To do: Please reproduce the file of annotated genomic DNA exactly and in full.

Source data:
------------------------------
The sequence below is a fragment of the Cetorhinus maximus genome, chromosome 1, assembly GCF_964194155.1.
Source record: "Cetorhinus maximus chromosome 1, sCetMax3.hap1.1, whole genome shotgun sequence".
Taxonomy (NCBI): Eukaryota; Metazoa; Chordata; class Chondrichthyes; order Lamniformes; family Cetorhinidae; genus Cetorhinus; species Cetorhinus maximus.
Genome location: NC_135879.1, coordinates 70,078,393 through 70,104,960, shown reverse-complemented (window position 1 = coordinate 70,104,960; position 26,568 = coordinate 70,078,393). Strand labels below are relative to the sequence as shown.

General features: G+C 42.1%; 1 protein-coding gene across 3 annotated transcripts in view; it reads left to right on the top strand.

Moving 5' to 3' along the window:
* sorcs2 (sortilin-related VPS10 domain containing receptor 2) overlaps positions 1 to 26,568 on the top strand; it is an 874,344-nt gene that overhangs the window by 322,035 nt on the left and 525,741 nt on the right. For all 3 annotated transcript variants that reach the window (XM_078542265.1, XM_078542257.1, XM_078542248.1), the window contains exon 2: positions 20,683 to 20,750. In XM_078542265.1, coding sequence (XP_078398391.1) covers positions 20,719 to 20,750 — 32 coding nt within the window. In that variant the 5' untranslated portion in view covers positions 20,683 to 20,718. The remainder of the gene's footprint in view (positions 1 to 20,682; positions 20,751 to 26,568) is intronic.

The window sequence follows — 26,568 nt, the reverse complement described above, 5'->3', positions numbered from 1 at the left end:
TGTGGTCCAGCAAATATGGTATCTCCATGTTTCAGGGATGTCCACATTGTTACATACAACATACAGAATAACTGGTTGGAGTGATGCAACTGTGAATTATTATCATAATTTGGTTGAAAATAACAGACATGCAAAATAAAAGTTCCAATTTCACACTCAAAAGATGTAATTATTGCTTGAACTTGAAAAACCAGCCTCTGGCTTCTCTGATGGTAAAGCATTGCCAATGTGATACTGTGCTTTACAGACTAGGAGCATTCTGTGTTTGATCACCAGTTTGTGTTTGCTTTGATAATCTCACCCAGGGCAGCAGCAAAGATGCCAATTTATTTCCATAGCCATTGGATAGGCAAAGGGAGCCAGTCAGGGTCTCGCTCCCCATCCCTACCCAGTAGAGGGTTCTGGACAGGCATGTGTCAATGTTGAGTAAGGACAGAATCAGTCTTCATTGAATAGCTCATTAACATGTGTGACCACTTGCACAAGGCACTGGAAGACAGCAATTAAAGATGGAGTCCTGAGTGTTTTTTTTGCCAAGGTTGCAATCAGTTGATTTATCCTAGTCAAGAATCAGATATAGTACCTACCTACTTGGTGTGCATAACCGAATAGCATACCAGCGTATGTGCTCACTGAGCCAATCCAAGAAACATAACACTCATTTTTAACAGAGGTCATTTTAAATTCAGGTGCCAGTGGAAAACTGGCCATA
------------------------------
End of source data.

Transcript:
The sequence below is a fragment of the Cetorhinus maximus genome, chromosome 1, assembly GCF_964194155.1.
Source record: "Cetorhinus maximus chromosome 1, sCetMax3.hap1.1, whole genome shotgun sequence".
Taxonomy (NCBI): Eukaryota; Metazoa; Chordata; class Chondrichthyes; order Lamniformes; family Cetorhinidae; genus Cetorhinus; species Cetorhinus maximus.
Genome location: NC_135879.1, coordinates 70,078,393 through 70,104,960, shown reverse-complemented (window position 1 = coordinate 70,104,960; position 26,568 = coordinate 70,078,393). Strand labels below are relative to the sequence as shown.

General features: G+C 42.1%; 1 protein-coding gene across 3 annotated transcripts in view; it reads left to right on the top strand.

Moving 5' to 3' along the window:
* sorcs2 (sortilin-related VPS10 domain containing receptor 2) overlaps positions 1 to 26,568 on the top strand; it is an 874,344-nt gene that overhangs the window by 322,035 nt on the left and 525,741 nt on the right. For all 3 annotated transcript variants that reach the window (XM_078542265.1, XM_078542257.1, XM_078542248.1), the window contains exon 2: positions 20,683 to 20,750. In XM_078542265.1, coding sequence (XP_078398391.1) covers positions 20,719 to 20,750 — 32 coding nt within the window. In that variant the 5' untranslated portion in view covers positions 20,683 to 20,718. The remainder of the gene's footprint in view (positions 1 to 20,682; positions 20,751 to 26,568) is intronic.

The window sequence follows — 26,568 nt, the reverse complement described above, 5'->3', positions numbered from 1 at the left end:
TGTGGTCCAGCAAATATGGTATCTCCATGTTTCAGGGATGTCCACATTGTTACATACAACATACAGAATAACTGGTTGGAGTGATGCAACTGTGAATTATTATCATAATTTGGTTGAAAATAACAGACATGCAAAATAAAAGTTCCAATTTCACACTCAAAAGATGTAATTATTGCTTGAACTTGAAAAACCAGCCTCTGGCTTCTCTGATGGTAAAGCATTGCCAATGTGATACTGTGCTTTACAGACTAGGAGCATTCTGTGTTTGATCACCAGTTTGTGTTTGCTTTGATAATCTCACCCAGGGCAGCAGCAAAGATGCCAATTTATTTCCATAGCCATTGGATAGGCAAAGGGAGCCAGTCAGGGTCTCGCTCCCCATCCCTACCCAGTAGAGGGTTCTGGACAGGCATGTGTCAATGTTGAGTAAGGACAGAATCAGTCTTCATTGAATAGCTCATTAACATGTGTGACCACTTGCACAAGGCACTGGAAGACAGCAATTAAAGATGGAGTCCTGAGTGTTTTTTTTGCCAAGGTTGCAATCAGTTGATTTATCCTAGTCAAGAATCAGATATAGTACCTACCTACTTGGTGTGCATAACCGAATAGCATACCAGCGTATGTGCTCACTGAGCCAATCCAAGAAACATAACACTCATTTTTAACAGAGGTCATTTTAAATTCAGGTGCCAGTGGAAAACTGGCCATA